What’s driving higher propane prices and how it could affect your portfolio (Part 1 of 4)
Propane exports have increased significantly through 2013, and have spiked recently
Propane exports have increased throughout 2013. First quarter propane exports averaged ~150 thousand barrels per day, second quarter propane exports averaged ~180 thousand barrels per day, third quarter propane exports averaged ~230 barrels per day, and fourth quarter propane exports to date have averaged ~270 barrels per day. Most recently, the US Department of Energy reported that as of December 20, propane exports were at 370 thousand barrels per day.
Increased propane exports are a positive for domestic propane prices because they represent increased demand for domestic propane. U.S. propane prices have increased nearly 60% since mid-June—with much of the price increase likely due to increased demand from propane exports.
More propane export capacity coming online further boosts propane demand
Currently, domestic propane trades at a discount to international propane. This is because domestic propane production has continued to grow and despite a growing amount of propane exports, export capacity has been limited by a lack of infrastructure. However, this price disparity provides an economic incentive to build the necessary infrastructure to export propane. Midstream companies have already announced projects to build or expand propane export terminal facilities, which should result in increased propane exports and support for propane prices.
This year Enterprise Products Partners (EPD) finished an expansion of an export facility earlier this year and current propane deliveries are over 7.5 million barrels per month. EPD also recently announced an expansion project that will add 1.5 million barrels per month of capacity starting 1Q15. Additionally, the company announced construction of a second export terminal on the Gulf Coast with initial loading capacity of 6-6.5 million barrels per month of propane or butane, expected to be in service 4Q15. In total, the company expects to have loading capacity of 15-16 million barrels per month of low ethane propane and/or butane at its marine terminals.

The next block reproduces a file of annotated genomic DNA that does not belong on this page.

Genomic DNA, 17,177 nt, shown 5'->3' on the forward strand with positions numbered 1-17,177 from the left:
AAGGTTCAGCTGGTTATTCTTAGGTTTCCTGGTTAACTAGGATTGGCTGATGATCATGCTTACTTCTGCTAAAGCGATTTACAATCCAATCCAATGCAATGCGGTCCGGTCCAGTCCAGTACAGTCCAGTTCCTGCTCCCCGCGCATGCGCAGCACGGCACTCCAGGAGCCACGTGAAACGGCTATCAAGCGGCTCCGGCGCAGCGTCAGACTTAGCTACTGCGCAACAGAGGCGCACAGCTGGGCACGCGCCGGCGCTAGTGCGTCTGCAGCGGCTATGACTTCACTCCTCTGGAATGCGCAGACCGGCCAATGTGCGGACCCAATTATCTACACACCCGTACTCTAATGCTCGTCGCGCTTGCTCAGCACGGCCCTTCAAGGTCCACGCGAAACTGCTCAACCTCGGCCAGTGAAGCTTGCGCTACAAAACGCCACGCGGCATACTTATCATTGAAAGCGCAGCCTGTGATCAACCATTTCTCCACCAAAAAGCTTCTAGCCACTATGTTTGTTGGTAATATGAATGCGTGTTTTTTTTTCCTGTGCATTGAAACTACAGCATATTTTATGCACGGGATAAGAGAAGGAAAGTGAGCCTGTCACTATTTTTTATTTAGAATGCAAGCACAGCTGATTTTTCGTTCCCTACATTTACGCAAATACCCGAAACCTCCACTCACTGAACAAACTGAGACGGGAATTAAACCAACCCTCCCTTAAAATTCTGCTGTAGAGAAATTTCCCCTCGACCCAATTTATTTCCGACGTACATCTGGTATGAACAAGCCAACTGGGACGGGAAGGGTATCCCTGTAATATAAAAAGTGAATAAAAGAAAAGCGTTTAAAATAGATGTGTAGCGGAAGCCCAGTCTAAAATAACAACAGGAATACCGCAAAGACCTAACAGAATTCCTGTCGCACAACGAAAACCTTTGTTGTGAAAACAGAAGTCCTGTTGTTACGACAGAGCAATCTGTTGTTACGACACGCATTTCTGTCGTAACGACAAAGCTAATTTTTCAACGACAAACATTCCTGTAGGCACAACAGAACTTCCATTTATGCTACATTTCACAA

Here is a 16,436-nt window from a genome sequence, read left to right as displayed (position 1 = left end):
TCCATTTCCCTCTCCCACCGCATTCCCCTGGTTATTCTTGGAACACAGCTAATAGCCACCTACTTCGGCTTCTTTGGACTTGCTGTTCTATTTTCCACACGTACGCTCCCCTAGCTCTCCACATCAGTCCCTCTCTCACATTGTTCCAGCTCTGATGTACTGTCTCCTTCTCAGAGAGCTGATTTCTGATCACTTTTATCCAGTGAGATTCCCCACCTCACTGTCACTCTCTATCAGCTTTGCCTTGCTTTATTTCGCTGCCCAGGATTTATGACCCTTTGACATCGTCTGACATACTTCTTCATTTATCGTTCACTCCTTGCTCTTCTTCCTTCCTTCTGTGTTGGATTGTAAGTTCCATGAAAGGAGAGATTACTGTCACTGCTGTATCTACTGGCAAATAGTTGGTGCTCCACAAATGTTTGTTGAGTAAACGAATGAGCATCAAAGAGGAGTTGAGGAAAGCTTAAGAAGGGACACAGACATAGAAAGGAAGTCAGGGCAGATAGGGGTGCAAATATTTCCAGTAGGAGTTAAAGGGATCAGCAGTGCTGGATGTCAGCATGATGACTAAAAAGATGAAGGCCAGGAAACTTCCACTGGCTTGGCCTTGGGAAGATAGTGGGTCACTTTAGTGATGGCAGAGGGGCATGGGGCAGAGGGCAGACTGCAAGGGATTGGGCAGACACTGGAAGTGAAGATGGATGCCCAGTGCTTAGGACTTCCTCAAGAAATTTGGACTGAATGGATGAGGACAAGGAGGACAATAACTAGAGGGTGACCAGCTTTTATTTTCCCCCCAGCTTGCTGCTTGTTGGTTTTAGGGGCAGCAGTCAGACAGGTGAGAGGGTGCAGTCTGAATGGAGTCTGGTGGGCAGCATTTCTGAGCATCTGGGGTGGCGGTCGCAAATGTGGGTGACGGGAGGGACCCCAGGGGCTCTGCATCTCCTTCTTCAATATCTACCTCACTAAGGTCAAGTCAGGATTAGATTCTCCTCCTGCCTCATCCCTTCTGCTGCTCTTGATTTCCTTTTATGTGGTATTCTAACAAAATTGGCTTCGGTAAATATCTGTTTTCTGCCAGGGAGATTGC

Furthermore, Targa Resources Partners (NGLS) stated on its 3Q13 conference call that the first phase of its LPG (liquid petroleum gas) export expansion project at Galena Park and Mont Belvieu (located on the Gulf Coast) was completed, with operations having commenced in September. At the LPG export facility, Targa can export a variety of natural gas liquids including butane and propane. The expansion increases the company’s export capacity from 1-1.5 million barrels a month per 3.5-4 million barrels per month. Targa is also working on a second phase for the export expansion project that will add at least 2 million barrels, for total capacity of 5.5 to 6 million barrels per month. Phase two of the expansion is expected to be online in 3Q14.
Read on to find out which companies changing propane prices could affect.
Browse this series on Market Realist:
- Part 2 - This fall’s bumper crops pushed up propane demand
- Part 3 - Downside — higher propane prices could hurt these names
- Part 4 - Buoyant propane prices have helped frac spreads and natural gas processors
- Commodity Markets
- Personal Investing Ideas & Strategies